Veterans' Day

The plight of the returning war veteran isn’t a particularly new theme — really, it’s as old as war itself — but it’s an enduring one. And Tom Cole’s harrowing 1976 play Medal of Honor Rag, based on the true story of a black Vietnam vet, remains vital on a universal level unhindered by time, place and sociology. Barbara Thayer of the nonprofit Association for Retention of Cultural Heritages (ARCH) thinks it’s a great vehicle for sparking recognition of one of society’s harshest hidden ills. “I was searching for a theatrical piece that would speak to the magnitude of difficulty and the significance of the problems veterans face after they return home from active duty,” Thayer explains.

She found it with Medal of Honor Rag, which opens at 2 p.m. today at Su Teatro @ the Denver Civic Theatre, 721 Santa Fe Drive, for a run through November 7. “The veteran, in a very terrible and yet interesting way, is at the nexus of social predicaments we all face: health, education, housing, employment-related things. These are all of the basic predicaments of our contemporary American universe,” she says. “By taking the opportunity to use that as a starting point, we hope to get people talking about it a lot. “They’ll see some fantastic acting and a powerful and moving yet legitimate form of entertainment that’s not a diatribe or a case of proselytizing on a cause,” Thayer continues. “What theater can do better than many other media is encourage that intimate relationship with a topic through identification with characters. Audiences can be drawn into the circumstances and world of a living, real person with predicaments they will recognize and care about.”

Tickets are $10 and can be purchased in advance by e-mailing or calling 303-296-0219.
Sundays, 2 p.m.; Nov. 5-6, 7:30 p.m. Starts: Oct. 24. Continues through Nov. 7, 2010

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Some veterans bear visible signs of their service: a missing limb, a jagged, a certain look in the eye.Others may carry the evidence inside them: a pin holding a bone together, a piece of shrapnel in the leg - or perhaps another sort of inner steel: the soul's ally forged in the refinery of adversity.Except in parades, however, the men and women who have kept America safe wear no badge or emblem.You can't tell a vet just by looking.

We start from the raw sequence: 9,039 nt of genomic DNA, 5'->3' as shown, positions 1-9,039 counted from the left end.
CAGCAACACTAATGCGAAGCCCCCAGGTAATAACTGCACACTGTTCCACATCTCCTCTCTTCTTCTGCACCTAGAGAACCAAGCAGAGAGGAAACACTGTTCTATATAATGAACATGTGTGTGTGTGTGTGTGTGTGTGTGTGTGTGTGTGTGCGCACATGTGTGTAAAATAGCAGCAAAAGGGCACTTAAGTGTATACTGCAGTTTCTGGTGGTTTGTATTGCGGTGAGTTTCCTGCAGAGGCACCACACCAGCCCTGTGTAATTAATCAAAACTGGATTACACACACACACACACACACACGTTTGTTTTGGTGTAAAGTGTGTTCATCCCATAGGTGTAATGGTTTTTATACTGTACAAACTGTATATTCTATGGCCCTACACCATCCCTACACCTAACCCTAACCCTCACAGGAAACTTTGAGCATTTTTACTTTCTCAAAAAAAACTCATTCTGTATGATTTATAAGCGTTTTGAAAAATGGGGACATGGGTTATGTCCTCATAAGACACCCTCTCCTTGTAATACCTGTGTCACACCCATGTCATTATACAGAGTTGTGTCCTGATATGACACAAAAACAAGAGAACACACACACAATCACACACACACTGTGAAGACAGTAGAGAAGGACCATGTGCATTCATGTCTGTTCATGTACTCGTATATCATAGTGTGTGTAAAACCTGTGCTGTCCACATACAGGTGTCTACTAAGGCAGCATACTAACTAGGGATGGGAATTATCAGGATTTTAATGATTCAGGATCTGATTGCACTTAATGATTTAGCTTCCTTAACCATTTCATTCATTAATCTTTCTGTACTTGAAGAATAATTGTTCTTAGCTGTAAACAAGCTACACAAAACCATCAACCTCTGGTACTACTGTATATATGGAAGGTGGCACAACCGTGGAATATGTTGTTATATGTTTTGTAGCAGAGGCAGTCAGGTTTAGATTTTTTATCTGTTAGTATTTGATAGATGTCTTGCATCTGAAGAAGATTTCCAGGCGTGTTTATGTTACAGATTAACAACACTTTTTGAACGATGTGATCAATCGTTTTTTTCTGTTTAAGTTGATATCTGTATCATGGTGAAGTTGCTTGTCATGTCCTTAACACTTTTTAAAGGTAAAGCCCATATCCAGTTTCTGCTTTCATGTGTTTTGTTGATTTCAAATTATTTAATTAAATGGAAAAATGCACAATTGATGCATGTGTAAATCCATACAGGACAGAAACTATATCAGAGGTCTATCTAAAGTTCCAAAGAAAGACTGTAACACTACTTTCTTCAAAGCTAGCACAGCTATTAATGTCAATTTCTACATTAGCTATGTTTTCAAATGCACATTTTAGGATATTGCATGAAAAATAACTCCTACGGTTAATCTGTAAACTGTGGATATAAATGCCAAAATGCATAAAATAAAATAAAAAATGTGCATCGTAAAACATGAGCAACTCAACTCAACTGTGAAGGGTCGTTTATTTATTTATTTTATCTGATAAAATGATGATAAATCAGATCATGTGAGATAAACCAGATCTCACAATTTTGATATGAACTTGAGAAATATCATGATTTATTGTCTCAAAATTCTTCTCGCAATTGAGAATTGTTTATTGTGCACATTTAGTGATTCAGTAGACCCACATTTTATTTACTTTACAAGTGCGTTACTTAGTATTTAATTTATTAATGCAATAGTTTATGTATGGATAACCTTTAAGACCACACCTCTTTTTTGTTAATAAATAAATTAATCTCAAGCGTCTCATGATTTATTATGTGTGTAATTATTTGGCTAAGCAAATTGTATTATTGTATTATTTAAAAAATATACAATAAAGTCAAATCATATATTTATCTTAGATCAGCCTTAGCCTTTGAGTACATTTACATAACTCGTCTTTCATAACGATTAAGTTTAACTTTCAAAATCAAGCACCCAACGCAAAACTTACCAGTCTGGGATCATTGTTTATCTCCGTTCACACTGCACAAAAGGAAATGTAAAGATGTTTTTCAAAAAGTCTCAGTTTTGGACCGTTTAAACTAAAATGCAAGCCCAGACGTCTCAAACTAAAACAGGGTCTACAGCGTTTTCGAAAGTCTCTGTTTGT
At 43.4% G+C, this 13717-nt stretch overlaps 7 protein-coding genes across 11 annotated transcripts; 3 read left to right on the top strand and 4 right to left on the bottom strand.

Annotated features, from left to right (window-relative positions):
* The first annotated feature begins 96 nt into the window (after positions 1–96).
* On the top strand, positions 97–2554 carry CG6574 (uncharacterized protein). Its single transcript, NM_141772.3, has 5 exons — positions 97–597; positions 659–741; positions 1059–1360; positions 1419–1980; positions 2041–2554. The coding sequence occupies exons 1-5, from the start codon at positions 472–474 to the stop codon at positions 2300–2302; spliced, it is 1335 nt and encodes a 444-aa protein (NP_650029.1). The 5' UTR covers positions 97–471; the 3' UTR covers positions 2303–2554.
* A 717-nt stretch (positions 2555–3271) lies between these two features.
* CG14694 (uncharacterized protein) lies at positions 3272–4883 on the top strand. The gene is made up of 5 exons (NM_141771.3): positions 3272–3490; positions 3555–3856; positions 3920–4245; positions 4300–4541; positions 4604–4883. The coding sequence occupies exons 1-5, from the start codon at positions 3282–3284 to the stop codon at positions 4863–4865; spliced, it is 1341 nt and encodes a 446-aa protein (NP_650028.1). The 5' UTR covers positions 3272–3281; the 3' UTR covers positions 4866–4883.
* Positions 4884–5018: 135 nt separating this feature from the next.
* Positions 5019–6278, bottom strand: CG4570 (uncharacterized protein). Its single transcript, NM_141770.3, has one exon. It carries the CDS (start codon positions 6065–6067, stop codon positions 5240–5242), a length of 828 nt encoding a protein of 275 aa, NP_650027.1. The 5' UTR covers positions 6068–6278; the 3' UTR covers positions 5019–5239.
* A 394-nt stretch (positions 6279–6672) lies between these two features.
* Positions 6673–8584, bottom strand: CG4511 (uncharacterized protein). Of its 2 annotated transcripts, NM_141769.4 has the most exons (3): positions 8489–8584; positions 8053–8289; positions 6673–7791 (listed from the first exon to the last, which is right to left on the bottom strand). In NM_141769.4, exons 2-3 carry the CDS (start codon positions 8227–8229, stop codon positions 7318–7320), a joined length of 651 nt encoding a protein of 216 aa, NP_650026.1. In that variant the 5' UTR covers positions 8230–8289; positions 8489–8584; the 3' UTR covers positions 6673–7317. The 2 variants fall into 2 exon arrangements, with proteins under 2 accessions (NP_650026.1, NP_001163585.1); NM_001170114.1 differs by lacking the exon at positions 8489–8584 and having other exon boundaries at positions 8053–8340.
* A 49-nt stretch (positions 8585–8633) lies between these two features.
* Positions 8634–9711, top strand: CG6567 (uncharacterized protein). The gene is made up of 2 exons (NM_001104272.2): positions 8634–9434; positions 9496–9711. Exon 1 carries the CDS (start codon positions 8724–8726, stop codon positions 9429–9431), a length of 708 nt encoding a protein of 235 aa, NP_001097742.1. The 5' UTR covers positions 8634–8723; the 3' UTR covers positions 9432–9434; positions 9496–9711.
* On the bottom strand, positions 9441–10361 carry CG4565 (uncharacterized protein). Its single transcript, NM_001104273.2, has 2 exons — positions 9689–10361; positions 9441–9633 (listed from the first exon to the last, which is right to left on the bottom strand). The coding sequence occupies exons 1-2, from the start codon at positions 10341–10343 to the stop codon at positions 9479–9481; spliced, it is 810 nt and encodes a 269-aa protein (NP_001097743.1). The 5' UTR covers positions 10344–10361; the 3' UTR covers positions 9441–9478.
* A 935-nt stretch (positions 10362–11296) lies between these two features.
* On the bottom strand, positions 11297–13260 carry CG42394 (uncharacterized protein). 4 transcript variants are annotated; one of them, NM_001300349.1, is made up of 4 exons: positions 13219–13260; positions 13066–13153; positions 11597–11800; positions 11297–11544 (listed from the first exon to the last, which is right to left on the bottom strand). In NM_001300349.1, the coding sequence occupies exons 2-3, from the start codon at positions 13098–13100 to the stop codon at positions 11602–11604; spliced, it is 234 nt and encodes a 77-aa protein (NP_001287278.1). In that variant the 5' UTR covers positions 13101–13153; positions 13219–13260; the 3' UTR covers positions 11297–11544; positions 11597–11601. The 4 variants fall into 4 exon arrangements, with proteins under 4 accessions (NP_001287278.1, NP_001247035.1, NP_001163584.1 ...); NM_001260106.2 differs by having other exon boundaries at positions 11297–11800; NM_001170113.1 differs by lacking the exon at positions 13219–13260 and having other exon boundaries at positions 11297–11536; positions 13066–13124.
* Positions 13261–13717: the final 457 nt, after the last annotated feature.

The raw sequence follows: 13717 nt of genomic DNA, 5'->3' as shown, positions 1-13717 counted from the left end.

What is a vet?

He is the cop on the beat who spent six months in Saudi Arabia sweating two gallons a day making sure the armored personnel carriers didn't run out of fuelHe is the barroom loudmouth, dumber than five wooden planks, whose overgrown frat-boy behavior is outweighed a hundred times in the cosmic scales by four hours of exquisite bravery near the 38th parallel.She - or he - is the nurse who fought against futility and went to sleep sobbing every night for two solid years in Da Nang.


He is the POW who went away one person and came back another- or didn't come back AT ALL.He is the drill instructor who has never seen combat - but has saved countless lives by turning slouchy, no-account rednecks, gang members, and mothers boys into soldiers, and teaching them to watch each other's backs.He is the parade - riding Legionnaire who pins on his ribbons and medals with a prosthetic hand.He is the career logistician who watches the ribbons and medals pass him by. He is the three anonymous heroes in The Tomb Of The Unknowns, whose presence at the Arlington National Cemetery must forever preserve the memory of all the anonymous heroes whose valor dies unrecognized with them on the battlefield or in the ocean's sunless deep.He is the old guy bagging groceries at the supermarket -palsied now and aggravatingly slow - who helped liberate a Nazi death camp and who wishes all day long that his wife were still alive to hold him when the nightmares come. What is a vet?He is an ordinary and yet an extraordinary human being - a person who offered some of his life's most vital years in the service of his country, and who sacrificed his ambitions so others would not have to sacrifice theirs.He is a soldier and a savior and a sword against the darkness, and he is nothing more than the finest, greatest testimony on behalf of the finest, greatest nation ever known.So remember, each time you see someone who has served our country, just lean over and say Thank You. That's all most people need, and in most cases it will mean more than any medals they could have been awarded or were awarded.Two little words that mean a lot, "THANK YOU, THANK YOU SO MUCH FOR YOUR SERVICE!".